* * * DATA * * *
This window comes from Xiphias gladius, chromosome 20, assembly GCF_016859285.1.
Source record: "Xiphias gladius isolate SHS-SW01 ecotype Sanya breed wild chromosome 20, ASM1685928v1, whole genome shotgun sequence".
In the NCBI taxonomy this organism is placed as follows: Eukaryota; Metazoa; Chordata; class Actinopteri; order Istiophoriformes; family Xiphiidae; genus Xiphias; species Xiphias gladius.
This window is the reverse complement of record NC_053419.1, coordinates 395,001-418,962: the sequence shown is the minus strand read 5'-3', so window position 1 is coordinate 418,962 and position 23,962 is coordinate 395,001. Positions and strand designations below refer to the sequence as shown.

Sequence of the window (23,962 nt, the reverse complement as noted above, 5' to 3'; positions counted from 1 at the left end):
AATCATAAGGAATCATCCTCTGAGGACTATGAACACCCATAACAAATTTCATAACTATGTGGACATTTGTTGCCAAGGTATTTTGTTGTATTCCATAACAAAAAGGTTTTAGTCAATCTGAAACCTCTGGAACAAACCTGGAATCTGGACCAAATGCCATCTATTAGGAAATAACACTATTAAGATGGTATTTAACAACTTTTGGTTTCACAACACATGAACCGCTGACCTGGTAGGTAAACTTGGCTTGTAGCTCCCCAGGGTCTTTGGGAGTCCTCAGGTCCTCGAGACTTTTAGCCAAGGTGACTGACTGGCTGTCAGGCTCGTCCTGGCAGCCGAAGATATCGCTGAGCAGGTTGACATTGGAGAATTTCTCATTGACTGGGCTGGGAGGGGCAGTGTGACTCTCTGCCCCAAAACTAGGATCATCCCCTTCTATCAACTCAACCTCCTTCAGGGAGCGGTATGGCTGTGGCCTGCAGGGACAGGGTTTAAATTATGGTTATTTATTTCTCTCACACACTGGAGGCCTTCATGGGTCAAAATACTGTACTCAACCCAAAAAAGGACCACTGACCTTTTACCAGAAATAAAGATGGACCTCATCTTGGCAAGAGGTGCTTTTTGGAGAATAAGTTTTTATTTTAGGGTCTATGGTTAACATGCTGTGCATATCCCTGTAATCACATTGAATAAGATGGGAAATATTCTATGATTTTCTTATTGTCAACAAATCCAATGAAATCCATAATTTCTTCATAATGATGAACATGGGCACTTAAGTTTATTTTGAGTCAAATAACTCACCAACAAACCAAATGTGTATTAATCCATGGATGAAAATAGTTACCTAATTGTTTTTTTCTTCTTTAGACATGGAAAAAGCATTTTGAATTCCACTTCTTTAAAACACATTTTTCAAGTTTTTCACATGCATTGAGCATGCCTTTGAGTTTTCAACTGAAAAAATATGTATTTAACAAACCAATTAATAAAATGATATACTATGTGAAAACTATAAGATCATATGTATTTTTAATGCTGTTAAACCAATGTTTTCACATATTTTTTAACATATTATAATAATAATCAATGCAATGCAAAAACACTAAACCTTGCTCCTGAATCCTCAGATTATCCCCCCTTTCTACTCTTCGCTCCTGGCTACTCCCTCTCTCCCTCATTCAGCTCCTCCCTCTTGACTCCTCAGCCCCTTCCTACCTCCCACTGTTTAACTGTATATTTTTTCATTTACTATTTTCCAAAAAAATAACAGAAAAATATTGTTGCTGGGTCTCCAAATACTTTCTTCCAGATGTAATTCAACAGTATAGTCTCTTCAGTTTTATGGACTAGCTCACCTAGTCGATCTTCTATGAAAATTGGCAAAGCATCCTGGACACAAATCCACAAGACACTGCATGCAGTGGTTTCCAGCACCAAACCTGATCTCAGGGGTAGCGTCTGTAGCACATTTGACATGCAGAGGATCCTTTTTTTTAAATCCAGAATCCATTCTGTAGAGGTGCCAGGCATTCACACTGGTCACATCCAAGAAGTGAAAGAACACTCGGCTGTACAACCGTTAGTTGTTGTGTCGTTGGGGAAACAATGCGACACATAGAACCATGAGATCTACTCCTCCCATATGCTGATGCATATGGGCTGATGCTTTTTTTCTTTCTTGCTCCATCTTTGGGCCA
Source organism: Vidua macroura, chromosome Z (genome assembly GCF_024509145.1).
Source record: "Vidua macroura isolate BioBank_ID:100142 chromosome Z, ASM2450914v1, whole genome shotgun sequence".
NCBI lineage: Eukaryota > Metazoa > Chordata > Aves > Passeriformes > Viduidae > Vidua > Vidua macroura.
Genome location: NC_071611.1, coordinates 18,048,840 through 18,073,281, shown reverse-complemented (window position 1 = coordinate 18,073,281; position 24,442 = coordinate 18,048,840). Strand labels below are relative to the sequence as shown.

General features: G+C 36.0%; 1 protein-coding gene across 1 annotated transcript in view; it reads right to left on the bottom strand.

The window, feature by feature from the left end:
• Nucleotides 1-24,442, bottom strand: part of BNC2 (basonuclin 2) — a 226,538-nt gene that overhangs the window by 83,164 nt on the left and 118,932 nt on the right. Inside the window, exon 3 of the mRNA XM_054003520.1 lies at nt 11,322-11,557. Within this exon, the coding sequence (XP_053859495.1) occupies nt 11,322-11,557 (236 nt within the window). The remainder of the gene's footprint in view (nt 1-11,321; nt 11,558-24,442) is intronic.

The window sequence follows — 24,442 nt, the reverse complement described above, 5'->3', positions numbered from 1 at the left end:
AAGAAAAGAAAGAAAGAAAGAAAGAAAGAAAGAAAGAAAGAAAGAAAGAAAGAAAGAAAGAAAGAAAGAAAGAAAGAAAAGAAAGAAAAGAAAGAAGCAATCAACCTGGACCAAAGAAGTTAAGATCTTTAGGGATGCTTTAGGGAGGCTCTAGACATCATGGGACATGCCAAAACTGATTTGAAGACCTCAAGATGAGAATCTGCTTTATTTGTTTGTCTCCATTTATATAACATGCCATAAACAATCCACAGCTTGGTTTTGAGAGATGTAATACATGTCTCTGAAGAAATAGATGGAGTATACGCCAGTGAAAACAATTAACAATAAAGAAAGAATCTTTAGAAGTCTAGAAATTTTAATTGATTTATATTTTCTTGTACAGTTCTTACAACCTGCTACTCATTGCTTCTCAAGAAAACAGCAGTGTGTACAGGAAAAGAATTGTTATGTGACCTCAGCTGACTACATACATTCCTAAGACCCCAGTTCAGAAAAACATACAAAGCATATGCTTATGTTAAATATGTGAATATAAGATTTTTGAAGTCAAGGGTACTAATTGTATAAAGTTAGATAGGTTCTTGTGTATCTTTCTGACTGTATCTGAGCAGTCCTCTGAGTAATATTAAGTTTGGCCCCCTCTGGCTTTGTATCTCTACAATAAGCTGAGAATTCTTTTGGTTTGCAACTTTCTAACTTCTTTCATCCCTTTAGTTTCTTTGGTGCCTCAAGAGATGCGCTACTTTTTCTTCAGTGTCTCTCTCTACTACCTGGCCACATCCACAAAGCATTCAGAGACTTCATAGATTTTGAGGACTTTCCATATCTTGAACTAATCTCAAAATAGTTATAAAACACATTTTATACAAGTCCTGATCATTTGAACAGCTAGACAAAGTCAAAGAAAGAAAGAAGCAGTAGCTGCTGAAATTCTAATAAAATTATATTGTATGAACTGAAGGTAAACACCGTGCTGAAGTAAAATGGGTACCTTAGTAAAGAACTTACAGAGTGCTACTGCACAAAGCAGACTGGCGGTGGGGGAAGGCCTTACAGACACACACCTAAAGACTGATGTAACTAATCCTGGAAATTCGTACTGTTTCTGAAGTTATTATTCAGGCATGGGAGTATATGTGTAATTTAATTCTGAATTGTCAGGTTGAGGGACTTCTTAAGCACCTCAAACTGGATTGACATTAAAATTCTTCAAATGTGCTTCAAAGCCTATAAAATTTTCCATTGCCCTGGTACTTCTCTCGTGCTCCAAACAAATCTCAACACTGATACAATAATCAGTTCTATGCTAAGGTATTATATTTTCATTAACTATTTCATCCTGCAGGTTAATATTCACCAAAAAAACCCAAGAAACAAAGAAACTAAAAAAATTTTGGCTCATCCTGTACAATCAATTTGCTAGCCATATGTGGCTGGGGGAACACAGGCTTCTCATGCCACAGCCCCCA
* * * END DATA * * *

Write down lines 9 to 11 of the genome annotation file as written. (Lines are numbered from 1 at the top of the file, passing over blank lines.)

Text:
NCBI lineage: Eukaryota > Metazoa > Chordata > Aves > Passeriformes > Viduidae > Vidua > Vidua macroura.
Genome location: NC_071611.1, coordinates 18,048,840 through 18,073,281, shown reverse-complemented (window position 1 = coordinate 18,073,281; position 24,442 = coordinate 18,048,840). Strand labels below are relative to the sequence as shown.

General features: G+C 36.0%; 1 protein-coding gene across 1 annotated transcript in view; it reads right to left on the bottom strand.